The sidekick is a powerful figure in stories because he has so many vital roles. He contrasts with the protagonist, playing up the good qualities of the hero. The two of them can banter, discuss, and give information to the reader. The sidekick can be wilder, more carefree, rule-breaking or even criminal, moving the plot in ways that the hero in his goodness and single-mindedness can’t. But most importantly the sidekick makes the hero or heroine seem more human. The protagonist can appear bigger than life, a person without flaws, possessing superhuman strength or intelligence or both. The friend is the person who calls them on their shit, who brings them back to Earth, who reminds the reader that if the hero can have one loyal friend they are maybe, just a little, like you and me.

Even if you don’t give your hero a true sidekick try to interject a friend somewhere. It makes your character more alive, more human, more connected to their world. In PLAN X, my new thriller (written as Rory Tate) my heroine, Cody Byrne, is a cop with a little PLAN-X-ebook-finalPTSD problem she’s hiding from everyone. Everyone, that is, except her best friend. Her friend makes one small appearance in the novel but Cody thinks about her often. It was important that somebody would know her so well that she can’t keep secrets from them. Cody’s family is spread around the globe, her brother was killed in Afghanistan, and she’s both attracted to and afraid of relationships with men. So her friend’s loyalty and insight is one bright spot in her psyche. Cody ends up in London, tracking down the identity of the Shakespeare professor who’s blown up in Chapter One. There she meets her real sidekick, friend, and helper, the legal attaché at the US Embassy. But that’s halfway through the novel. Back home she needs a connection with somebody: a friend. Because we all need friends.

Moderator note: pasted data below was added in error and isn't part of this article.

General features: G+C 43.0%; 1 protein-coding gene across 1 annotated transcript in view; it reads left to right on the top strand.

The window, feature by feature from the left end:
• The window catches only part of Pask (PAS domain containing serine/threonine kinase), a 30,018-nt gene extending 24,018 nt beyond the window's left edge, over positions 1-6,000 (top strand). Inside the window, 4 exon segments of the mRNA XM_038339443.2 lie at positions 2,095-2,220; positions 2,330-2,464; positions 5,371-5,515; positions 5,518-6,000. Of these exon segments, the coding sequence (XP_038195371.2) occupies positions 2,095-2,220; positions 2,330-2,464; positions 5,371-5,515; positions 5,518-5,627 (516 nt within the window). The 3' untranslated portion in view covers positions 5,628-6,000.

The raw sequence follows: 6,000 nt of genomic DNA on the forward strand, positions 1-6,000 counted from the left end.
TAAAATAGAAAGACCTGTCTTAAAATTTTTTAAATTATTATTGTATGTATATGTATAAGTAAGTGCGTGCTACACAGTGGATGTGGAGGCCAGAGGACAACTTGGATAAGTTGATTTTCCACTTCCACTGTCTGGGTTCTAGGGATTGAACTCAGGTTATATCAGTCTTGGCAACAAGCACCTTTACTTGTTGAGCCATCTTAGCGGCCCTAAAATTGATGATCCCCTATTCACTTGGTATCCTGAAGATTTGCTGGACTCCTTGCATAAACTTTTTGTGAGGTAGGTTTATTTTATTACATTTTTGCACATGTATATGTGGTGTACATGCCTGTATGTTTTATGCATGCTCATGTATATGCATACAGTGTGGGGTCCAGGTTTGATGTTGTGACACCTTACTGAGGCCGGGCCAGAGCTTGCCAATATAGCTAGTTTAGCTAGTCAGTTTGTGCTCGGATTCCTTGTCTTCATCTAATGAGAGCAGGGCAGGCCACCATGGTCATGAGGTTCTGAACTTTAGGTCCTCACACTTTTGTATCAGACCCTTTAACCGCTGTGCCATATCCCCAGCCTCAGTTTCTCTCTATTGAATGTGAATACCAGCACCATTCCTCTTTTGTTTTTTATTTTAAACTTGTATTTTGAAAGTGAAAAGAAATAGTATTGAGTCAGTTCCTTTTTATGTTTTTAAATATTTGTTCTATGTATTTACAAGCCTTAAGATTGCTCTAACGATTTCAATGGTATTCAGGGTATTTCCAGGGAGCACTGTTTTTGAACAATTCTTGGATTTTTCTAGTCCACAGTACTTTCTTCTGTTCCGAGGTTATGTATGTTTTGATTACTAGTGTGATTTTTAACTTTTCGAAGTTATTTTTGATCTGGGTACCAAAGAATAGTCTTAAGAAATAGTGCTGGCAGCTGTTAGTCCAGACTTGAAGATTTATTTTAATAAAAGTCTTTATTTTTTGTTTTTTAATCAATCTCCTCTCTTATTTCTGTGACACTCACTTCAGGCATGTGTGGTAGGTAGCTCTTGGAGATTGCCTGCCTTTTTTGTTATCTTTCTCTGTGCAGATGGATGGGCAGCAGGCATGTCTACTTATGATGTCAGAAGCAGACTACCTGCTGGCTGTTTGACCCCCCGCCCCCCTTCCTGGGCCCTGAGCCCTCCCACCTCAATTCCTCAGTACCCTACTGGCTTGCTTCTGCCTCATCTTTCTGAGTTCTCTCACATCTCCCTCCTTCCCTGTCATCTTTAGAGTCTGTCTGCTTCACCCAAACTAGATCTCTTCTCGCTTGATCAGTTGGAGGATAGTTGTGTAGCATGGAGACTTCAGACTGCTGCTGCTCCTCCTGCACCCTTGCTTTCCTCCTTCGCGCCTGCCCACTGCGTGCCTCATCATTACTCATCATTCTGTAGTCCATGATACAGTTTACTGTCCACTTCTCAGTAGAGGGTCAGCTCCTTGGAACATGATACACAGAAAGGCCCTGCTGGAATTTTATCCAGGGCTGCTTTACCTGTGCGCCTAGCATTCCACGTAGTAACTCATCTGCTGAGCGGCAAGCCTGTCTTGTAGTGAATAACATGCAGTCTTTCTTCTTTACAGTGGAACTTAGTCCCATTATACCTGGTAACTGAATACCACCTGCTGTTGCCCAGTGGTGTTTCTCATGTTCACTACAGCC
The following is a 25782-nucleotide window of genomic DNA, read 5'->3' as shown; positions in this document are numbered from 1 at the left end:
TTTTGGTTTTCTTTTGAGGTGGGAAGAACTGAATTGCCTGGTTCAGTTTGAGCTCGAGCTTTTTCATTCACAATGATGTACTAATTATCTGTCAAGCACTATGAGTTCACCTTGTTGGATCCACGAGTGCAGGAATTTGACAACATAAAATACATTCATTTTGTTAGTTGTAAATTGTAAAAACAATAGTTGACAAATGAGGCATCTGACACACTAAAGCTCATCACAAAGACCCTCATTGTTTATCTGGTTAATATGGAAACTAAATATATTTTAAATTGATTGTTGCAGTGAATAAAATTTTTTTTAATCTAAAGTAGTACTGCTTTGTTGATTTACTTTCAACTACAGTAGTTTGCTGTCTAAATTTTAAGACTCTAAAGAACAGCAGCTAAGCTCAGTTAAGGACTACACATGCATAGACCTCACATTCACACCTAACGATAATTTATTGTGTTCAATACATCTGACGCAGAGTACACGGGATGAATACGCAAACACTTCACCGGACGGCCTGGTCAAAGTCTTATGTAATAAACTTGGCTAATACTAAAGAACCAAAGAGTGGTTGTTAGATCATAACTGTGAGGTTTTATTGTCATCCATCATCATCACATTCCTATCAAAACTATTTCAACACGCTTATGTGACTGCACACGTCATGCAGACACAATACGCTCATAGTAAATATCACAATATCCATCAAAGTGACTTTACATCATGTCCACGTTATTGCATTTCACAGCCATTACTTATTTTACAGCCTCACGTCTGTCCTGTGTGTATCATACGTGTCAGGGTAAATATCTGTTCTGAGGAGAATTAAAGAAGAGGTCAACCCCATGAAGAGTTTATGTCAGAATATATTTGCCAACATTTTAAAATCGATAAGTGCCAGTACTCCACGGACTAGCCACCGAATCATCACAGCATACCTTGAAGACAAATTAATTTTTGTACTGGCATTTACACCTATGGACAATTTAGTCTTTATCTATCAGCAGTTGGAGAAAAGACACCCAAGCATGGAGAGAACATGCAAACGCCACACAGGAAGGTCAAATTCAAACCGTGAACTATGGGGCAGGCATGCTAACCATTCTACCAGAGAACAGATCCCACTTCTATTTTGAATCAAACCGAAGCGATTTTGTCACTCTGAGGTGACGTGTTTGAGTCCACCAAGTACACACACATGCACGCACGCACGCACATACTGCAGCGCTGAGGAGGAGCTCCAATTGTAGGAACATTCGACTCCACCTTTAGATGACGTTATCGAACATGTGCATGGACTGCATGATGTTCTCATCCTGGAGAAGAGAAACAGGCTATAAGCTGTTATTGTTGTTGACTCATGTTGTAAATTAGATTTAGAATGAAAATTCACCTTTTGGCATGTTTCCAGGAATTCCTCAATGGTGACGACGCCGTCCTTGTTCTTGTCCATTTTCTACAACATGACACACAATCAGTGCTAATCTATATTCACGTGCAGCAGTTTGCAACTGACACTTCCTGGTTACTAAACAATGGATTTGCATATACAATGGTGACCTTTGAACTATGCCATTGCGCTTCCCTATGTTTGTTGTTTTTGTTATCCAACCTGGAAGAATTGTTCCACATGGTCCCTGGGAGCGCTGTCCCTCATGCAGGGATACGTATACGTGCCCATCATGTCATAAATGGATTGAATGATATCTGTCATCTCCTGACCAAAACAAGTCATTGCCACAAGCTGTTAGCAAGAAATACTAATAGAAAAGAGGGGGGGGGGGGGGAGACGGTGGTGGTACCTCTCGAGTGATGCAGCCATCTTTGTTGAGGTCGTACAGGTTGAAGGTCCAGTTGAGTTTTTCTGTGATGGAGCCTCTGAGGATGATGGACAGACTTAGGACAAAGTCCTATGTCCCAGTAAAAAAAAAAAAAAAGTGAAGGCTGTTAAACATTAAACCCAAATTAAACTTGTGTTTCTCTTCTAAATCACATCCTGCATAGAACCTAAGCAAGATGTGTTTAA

Friends keep it real, both in life and in fiction. Let’s be friends! Follow our blog to find out what goes on in the cryptic brains of fiction writers. The button is up on the top.

This piece first appeared on the blog Auntie M Writes.

Summer reading anyone?

So what are you reading this summer?

Got something new on your Kindle or Nook or iPad? Time to load up for vacation, trips, and lying around in the hammock. Here’s what the T-PAC crowd has written recently, plus some tantalizing new stuff coming out soon.